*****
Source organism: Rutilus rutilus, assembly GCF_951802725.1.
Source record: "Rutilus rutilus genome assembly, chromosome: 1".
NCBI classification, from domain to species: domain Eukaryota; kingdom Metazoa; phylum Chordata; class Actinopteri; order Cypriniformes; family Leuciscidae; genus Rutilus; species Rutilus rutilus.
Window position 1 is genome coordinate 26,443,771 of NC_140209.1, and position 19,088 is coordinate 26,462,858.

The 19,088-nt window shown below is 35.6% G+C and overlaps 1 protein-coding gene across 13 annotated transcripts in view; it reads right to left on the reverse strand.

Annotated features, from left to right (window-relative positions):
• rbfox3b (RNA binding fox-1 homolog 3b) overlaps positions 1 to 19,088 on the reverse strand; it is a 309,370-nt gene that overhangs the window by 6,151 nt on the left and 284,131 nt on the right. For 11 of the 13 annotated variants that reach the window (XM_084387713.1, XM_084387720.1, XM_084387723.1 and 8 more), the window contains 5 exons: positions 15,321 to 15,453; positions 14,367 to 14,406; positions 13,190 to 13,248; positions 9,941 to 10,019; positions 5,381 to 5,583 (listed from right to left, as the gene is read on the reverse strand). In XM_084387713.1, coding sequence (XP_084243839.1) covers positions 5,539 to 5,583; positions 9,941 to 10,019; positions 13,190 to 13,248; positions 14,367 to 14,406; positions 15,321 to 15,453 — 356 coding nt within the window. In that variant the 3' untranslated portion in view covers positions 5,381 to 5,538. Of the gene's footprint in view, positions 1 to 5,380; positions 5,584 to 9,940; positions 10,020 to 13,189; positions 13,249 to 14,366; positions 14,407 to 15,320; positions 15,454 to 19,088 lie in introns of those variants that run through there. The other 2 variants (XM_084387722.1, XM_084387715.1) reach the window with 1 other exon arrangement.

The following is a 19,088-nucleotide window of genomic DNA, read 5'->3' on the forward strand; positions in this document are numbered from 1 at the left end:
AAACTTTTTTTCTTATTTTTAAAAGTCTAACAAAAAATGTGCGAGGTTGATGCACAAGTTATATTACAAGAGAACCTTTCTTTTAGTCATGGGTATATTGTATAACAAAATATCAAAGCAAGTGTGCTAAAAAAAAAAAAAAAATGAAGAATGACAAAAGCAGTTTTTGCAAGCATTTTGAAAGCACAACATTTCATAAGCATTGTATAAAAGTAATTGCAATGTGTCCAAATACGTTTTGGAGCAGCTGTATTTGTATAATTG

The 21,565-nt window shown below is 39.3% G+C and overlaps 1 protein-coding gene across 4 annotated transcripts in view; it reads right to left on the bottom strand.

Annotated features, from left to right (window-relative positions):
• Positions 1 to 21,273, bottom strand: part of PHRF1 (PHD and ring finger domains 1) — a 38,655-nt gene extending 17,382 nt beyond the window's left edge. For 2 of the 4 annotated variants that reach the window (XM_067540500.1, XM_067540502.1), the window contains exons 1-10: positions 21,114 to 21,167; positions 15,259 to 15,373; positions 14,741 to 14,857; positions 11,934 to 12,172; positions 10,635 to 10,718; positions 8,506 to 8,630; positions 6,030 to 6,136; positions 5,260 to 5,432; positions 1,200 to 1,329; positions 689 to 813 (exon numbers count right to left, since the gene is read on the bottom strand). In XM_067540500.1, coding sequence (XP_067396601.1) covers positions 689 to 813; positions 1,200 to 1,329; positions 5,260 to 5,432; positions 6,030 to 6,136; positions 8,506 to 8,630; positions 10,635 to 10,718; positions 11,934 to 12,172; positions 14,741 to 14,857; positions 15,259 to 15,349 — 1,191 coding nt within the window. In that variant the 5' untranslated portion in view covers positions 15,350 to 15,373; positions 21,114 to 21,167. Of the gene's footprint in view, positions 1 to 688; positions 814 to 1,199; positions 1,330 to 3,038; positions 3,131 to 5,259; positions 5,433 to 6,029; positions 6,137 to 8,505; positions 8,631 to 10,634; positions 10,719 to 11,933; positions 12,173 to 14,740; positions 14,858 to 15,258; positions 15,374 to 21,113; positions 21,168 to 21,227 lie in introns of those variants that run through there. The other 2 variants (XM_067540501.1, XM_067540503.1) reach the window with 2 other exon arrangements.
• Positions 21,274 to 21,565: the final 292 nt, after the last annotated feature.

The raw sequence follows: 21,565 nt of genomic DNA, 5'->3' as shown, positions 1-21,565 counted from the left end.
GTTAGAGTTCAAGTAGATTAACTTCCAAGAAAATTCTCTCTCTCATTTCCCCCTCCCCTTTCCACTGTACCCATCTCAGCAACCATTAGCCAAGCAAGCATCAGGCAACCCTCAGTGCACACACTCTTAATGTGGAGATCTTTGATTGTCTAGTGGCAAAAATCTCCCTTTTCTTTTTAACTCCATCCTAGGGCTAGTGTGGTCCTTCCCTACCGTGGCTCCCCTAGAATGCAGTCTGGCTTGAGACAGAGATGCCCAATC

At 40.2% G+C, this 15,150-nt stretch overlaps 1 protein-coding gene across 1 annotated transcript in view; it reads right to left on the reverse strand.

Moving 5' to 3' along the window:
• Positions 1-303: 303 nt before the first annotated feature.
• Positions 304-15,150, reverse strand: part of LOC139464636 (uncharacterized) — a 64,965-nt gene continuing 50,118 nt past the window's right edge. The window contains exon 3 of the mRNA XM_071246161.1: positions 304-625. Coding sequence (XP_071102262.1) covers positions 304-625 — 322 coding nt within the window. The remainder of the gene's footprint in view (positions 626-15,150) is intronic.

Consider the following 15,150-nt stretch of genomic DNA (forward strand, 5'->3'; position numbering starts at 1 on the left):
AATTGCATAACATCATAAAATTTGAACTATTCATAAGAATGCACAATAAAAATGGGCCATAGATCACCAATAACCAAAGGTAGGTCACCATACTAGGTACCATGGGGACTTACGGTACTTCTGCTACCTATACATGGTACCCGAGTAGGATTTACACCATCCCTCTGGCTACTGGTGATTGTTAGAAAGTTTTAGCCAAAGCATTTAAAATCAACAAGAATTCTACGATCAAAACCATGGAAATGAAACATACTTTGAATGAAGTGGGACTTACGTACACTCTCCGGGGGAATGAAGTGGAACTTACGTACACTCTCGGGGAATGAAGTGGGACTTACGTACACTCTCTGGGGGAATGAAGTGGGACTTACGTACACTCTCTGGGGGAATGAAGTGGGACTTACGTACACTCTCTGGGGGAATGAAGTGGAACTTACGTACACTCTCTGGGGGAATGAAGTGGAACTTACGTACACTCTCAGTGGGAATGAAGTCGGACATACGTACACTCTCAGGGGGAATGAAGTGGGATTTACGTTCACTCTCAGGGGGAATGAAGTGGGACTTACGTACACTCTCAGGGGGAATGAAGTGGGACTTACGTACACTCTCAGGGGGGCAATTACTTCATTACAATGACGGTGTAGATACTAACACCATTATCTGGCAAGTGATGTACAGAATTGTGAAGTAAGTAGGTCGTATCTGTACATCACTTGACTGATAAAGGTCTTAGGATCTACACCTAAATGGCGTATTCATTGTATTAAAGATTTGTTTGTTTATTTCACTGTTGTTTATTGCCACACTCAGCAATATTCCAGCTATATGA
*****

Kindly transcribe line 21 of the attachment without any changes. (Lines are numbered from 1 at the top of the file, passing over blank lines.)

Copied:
AATTGCATAACATCATAAAATTTGAACTATTCATAAGAATGCACAATAAAAATGGGCCATAGATCACCAATAACCAAAGGTAGGTCACCATACTAGGTACCATGGGGACTTACGGTACTTCTGCTACCTATACATGGTACCCGAGTAGGATTTACACCATCCCTCTGGCTACTGGTGATTGTTAGAAAGTTTTAGCCAAAGCATTTAAAATCAACAAGAATTCTACGATCAAAACCATGGAAATGAAACATACTTTGAATGAAGTGGGACTTACGTACACTCTCCGGGGGAATGAAGTGGAACTTACGTACACTCTCGGGGAATGAAGTGGGACTTACGTACACTCTCTGGGGGAATGAAGTGGGACTTACGTACACTCTCTGGGGGAATGAAGTGGGACTTACGTACACTCTCTGGGGGAATGAAGTGGAACTTACGTACACTCTCTGGGGGAATGAAGTGGAACTTACGTACACTCTCAGTGGGAATGAAGTCGGACATACGTACACTCTCAGGGGGAATGAAGTGGGATTTACGTTCACTCTCAGGGGGAATGAAGTGGGACTTACGTACACTCTCAGGGGGAATGAAGTGGGACTTACGTACACTCTCAGGGGGGCAATTACTTCATTACAATGACGGTGTAGATACTAACACCATTATCTGGCAAGTGATGTACAGAATTGTGAAGTAAGTAGGTCGTATCTGTACATCACTTGACTGATAAAGGTCTTAGGATCTACACCTAAATGGCGTATTCATTGTATTAAAGATTTGTTTGTTTATTTCACTGTTGTTTATTGCCACACTCAGCAATATTCCAGCTATATGA